After years of procrastination, Bulgarian national gas supplier Bulgargaz and its Turkish equivalent Botas signed a major agreement on January 3rd for access to Turkey's gas transmission infrastructure until 2035. From Bulgaria's viewpoint, the deal represents a serious diplomatic breakthrough, and one never brokered by any of the previous cabinets. This does not mean that Bulgaria's gas supplies issues are now resolved. However, it does show that gas trade relations with Turkey are now possible for the EU and that Erdogan's government is trying to wield more power over those Eastern European markets that are now deprived of Gazprom.
In recent years, attempts at similar agreements were made both by the government of GERB and that of Kiril Petkov. Only now, however, has one been officially inked.
The agreement involves the Bulgarian gas supplier using the Turkish gas infrastructure and it essentially books transmission capacity of up to 1.5 billion cubic meters per year. The contract's length is 13 years.
It is very likely that, if imports are made, the gas will come via the LNG Turkish terminals. However, there is no real intersystem connectivity, since Bulgartransgaz (the operator of the Bulgarian transmission network) had to sign for this purpose on the Bulgarian side. This means that other gas traders, apart from state-owned Bulgargaz, will not be able to use the Turkish infrastructure.
It is important to specify, however, that the contract does not fix a specific import, but only gives the possibility to use capacity through the gas transmission network. This means that in order for Bulgaria to be able to import 1.5 billion cubic meters of gas through Turkey, it will first have to secure the corresponding quantities with LNG traders, as it is doing now.
From Turkey's point of view, however, this agreement opens the possibility for the country to become an important gas distribution hub for the entire Balkan Peninsula, and even Ukraine. Azeri gas now passes through Turkey, but it gets distributed to the EU from Greece. As for the Russian Turkstream pipeline, the Botas currently does not have the opportunity to trade the gas there.
A long-awaited deal
Last month there was talk of this deal between Bulgaria and Turkey. President Rumen Radev even visited Istanbul where he met Turkish leader Recep Tayyip Erdogan. We should also note that the director of the Russian gas giant Gazprom was also in a meeting with Erdogan on the same day.
According to Kapital sources, the Bulgarian president takes personal responsibility for the gas agreement. Previous attempts have been made before. Kiril Petkov personally visited Turkey last summer, but apparently the changing geopolitical situation and other details, which will remain confidential, were key to the agreement being reached now.
Only months ago, some of the LNG arranged by the Petkov government in the early summer of 2022 was brought through Turkish terminals without an intersystem agreement, but with an agreement at the highest political stage.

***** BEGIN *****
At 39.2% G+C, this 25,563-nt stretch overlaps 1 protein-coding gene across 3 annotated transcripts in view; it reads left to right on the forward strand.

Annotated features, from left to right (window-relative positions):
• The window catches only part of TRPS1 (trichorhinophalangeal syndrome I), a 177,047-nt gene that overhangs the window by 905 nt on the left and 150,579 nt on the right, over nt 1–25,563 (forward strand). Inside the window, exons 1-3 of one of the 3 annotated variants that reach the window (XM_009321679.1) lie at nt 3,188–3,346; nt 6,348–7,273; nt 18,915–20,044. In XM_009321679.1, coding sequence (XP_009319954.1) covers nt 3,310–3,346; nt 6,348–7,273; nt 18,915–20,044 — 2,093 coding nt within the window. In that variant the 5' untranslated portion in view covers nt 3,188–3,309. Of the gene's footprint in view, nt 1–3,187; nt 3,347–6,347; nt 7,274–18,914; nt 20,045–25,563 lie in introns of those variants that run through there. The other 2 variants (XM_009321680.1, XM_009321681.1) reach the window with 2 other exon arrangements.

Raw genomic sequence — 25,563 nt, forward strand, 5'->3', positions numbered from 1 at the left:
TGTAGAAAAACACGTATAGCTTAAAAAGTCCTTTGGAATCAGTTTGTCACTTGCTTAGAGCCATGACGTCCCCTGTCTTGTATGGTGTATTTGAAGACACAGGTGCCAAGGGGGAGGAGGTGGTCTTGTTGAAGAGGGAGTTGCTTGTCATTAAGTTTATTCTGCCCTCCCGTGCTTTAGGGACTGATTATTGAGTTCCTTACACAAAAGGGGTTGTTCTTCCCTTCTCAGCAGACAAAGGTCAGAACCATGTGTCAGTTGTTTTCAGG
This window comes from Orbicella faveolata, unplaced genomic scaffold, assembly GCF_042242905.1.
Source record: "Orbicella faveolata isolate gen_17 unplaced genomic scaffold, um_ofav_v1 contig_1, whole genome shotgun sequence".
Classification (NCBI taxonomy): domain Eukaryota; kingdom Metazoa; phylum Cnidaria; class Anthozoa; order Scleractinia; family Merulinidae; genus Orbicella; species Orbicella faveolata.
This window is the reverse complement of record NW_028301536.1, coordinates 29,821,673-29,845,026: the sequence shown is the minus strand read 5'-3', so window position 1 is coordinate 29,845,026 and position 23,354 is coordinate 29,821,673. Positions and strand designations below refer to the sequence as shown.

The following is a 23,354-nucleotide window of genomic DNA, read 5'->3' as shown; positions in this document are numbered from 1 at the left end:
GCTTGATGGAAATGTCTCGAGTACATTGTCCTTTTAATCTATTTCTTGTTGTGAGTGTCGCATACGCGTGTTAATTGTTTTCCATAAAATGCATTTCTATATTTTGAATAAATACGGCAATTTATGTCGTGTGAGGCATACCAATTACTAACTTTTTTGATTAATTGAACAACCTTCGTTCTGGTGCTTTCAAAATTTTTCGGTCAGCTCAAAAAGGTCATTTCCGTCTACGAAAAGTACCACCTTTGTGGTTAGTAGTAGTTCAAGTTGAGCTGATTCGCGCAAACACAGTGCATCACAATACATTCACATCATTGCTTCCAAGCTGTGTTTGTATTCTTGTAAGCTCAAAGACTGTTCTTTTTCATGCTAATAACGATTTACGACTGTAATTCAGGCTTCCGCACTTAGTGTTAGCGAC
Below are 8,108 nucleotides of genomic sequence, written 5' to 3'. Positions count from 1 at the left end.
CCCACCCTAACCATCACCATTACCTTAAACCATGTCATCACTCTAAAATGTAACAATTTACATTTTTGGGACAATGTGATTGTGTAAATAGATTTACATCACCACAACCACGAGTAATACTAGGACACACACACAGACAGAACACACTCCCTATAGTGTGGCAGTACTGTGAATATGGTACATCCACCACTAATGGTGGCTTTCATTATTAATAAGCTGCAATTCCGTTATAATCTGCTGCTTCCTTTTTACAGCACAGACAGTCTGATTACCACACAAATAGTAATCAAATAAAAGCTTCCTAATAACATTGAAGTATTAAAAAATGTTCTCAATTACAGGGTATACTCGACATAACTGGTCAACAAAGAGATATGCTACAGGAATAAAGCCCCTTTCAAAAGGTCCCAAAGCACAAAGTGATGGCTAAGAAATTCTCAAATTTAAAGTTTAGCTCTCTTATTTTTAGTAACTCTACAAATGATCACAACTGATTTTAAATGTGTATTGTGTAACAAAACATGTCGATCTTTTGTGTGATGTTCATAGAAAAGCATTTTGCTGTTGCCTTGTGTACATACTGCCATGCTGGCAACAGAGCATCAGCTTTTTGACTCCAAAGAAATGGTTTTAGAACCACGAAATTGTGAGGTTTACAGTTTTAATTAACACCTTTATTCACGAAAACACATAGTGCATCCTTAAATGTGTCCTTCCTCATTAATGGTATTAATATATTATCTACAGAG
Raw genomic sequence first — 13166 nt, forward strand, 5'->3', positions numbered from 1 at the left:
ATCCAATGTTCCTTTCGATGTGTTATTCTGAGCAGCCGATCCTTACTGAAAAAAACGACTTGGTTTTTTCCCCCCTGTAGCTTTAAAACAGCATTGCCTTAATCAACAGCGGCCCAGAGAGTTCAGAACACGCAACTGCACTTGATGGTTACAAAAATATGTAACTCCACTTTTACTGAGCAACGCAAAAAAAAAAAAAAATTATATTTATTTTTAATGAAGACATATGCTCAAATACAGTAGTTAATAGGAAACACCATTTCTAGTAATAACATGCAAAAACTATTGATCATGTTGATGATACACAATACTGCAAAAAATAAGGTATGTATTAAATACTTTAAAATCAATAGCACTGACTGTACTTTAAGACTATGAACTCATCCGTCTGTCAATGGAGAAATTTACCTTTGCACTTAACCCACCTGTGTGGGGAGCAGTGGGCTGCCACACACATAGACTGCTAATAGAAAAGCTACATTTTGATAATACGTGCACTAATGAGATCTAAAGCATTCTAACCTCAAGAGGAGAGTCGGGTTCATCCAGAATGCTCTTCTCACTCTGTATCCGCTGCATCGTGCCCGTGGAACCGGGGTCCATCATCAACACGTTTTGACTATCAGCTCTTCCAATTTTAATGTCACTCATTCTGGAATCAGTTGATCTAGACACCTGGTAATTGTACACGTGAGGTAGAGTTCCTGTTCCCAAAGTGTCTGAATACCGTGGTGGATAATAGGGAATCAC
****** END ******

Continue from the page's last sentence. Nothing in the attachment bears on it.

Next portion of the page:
"Last month, our presidents met in Istanbul. Even before a month has passed, the issues that were discussed are already turning into concrete steps. The contract will develop cooperation in the field of natural gas between the two countries, and is also important for increasing the security of supply in the Balkan region. Our 5 terminals will contribute to this success. This is an important step towards Turkey becoming a gas supply hub, and capacity can be increased in the future," said Turkish Minister of Energy Fatih Dönmez at the signing in Sofia.
From the public announcement, it is not yet clear why the agreement is for a period of 13 years. At first glance, there may be a link with the EU's net zero goals, but it has already become clear that a number of countries are entering into long-term contracts for the supply of liquefied gas with traders, mindful of the need for more predictability and low cost. An example is that of Germany with Qatar. It is possible that the deadline was demanded by the Turkish side and that Bulgargaz simply agreed.
The deal's financial parameters have not been publicized so it is unclear how much Bulgargaz will pay for access and also whether it owes indemnity if it does not use the booked capacity. The latter is a common practice in the gas environment, and if so, the costs will definitely affect the price of gas for the Bulgarian market, as the company will have to cover them.
What is changing?
Bulgargaz will be able to use the Turkish liquefied gas terminals similar to the Greek Revitusa and the one currently in construction at Alexandroupolis. Turkey has 5 terminals, while one in Saros, according to Turkish media, is due to be launched in a matter of days. In addition, Botas states that it will now start working with Indonesia, which is among the largest depths in the entire world.
All this is on the premise that Turkey becomes a regional energy power, as only two of the terminals have a regasification capacity of 14.2 billion cubic meters per year (4 times more than Bulgarian needs). The other three have a smaller capacity, as they are floating - of the FSRU (floating receiver terminal) type, but they allow serious flexibility of the gas transmission network. The country also has serious political influence in Azerbaijan, which many European leaders have seen as a gas safe haven in the last month following the outbreak of war in Ukraine.